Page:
The trial court did not commit fundamental error in instructing the jury regarding the defense of abandonment, and the State presented sufficient evidence to disprove Munford's defense of abandonment beyond a reasonable doubt.
1. Munford also claims that the trial court's instruction improperly shifted the burden to him to prove that his abandonment was caused by a “rising revulsion.” We disagree. The instruction does not state that Munford had the burden of establishing this or any other aspect of the abandonment defense. To the contrary, the instruction clearly stated that the State had the burden of disproving Munford's claim of abandonment.
2. We also note that that one of the abandonment instructions tendered by Munford himself stated that “[a]ttempt to commit crime must be freely and voluntarily abandoned before crime is completed ․” Appellant's App. p. 49 (emphasis added). Thus, the error of which Munford now complains is akin to invited error and not grounds for reversal. See Wright v. State, 828 N.E.2d 904, 907 (Ind.2005) (a party may not take advantage of an error that it commits, invites, or which is the natural consequence of its own neglect or misconduct).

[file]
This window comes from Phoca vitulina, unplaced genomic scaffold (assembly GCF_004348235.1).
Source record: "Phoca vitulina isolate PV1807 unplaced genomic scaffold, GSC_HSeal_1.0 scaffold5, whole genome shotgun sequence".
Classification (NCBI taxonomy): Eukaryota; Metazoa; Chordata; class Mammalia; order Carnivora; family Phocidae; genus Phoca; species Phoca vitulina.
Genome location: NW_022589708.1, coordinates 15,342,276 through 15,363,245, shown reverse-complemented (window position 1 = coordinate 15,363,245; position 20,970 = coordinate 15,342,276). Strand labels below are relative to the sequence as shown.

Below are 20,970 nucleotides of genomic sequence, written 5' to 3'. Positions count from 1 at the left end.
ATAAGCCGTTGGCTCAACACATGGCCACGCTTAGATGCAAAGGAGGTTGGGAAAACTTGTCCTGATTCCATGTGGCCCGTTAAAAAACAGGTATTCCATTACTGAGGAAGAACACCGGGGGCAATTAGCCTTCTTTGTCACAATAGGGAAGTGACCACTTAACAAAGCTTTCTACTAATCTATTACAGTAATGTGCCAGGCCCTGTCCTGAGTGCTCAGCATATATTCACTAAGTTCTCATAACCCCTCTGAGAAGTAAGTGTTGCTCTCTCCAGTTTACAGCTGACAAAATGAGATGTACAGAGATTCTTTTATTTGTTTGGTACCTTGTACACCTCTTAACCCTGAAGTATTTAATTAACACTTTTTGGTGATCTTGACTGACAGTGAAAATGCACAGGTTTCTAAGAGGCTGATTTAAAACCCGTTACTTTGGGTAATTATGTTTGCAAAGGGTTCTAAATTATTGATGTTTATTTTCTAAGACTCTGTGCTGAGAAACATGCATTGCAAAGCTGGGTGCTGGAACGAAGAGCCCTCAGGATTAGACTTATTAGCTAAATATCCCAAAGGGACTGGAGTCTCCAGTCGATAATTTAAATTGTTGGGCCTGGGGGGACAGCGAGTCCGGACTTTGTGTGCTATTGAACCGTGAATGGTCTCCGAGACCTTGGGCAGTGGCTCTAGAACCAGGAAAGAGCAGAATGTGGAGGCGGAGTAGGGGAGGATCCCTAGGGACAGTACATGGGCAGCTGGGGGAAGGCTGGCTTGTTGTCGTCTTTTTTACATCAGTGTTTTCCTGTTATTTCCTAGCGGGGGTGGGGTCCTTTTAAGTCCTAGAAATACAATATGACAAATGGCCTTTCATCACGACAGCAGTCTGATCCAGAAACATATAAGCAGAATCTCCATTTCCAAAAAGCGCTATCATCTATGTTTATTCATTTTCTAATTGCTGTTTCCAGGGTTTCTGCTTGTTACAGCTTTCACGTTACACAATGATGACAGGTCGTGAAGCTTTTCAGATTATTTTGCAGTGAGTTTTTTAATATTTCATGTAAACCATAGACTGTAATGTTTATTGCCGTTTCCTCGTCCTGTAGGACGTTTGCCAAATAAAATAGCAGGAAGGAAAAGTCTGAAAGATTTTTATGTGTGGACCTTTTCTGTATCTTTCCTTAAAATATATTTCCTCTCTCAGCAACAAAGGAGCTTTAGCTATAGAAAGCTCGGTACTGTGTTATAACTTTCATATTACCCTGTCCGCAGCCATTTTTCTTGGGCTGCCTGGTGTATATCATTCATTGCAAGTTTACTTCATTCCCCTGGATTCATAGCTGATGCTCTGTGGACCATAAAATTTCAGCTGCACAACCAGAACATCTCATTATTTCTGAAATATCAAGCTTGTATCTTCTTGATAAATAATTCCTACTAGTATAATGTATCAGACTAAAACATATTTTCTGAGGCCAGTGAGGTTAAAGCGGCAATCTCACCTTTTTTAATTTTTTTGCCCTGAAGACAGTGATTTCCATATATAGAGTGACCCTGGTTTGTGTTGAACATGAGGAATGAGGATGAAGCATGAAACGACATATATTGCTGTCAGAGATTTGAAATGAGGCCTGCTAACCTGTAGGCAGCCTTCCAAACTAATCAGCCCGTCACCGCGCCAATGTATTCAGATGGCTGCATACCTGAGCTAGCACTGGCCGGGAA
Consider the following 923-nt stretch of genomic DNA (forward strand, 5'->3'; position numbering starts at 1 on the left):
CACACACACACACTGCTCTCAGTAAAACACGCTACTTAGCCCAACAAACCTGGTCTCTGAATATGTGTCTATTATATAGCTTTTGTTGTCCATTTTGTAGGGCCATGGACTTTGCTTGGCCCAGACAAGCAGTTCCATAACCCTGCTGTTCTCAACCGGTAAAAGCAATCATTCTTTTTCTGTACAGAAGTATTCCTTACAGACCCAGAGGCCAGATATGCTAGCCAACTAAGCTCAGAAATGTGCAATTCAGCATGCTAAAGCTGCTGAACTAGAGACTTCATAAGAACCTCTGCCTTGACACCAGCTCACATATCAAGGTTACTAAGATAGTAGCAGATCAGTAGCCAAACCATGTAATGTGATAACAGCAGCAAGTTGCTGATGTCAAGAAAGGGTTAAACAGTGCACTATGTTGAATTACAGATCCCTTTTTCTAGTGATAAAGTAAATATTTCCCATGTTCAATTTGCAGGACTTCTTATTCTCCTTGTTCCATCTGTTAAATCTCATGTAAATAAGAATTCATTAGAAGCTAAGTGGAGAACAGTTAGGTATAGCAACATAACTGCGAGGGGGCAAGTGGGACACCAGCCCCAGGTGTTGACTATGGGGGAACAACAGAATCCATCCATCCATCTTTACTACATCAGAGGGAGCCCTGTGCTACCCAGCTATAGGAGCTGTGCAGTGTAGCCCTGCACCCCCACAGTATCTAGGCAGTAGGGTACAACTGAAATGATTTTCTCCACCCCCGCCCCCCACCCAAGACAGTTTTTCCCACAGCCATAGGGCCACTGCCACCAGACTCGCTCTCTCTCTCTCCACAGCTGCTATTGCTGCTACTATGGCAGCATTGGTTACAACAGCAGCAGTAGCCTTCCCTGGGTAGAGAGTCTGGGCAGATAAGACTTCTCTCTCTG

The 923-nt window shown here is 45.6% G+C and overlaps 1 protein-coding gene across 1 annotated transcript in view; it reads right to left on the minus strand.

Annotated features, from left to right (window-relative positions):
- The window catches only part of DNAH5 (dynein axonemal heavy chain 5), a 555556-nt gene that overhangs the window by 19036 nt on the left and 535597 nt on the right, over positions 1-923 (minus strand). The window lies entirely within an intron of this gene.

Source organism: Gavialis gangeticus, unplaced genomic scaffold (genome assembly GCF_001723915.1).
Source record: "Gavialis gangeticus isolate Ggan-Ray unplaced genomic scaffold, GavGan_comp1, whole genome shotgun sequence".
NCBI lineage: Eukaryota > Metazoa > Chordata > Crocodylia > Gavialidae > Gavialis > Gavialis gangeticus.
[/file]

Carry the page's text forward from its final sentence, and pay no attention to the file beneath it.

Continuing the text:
BARNES, J., and BROWN, J., concur.
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Docket No: No. 49A02-0907-CR-653.
Decided: March 10, 2010
Court: Court of Appeals of Indiana.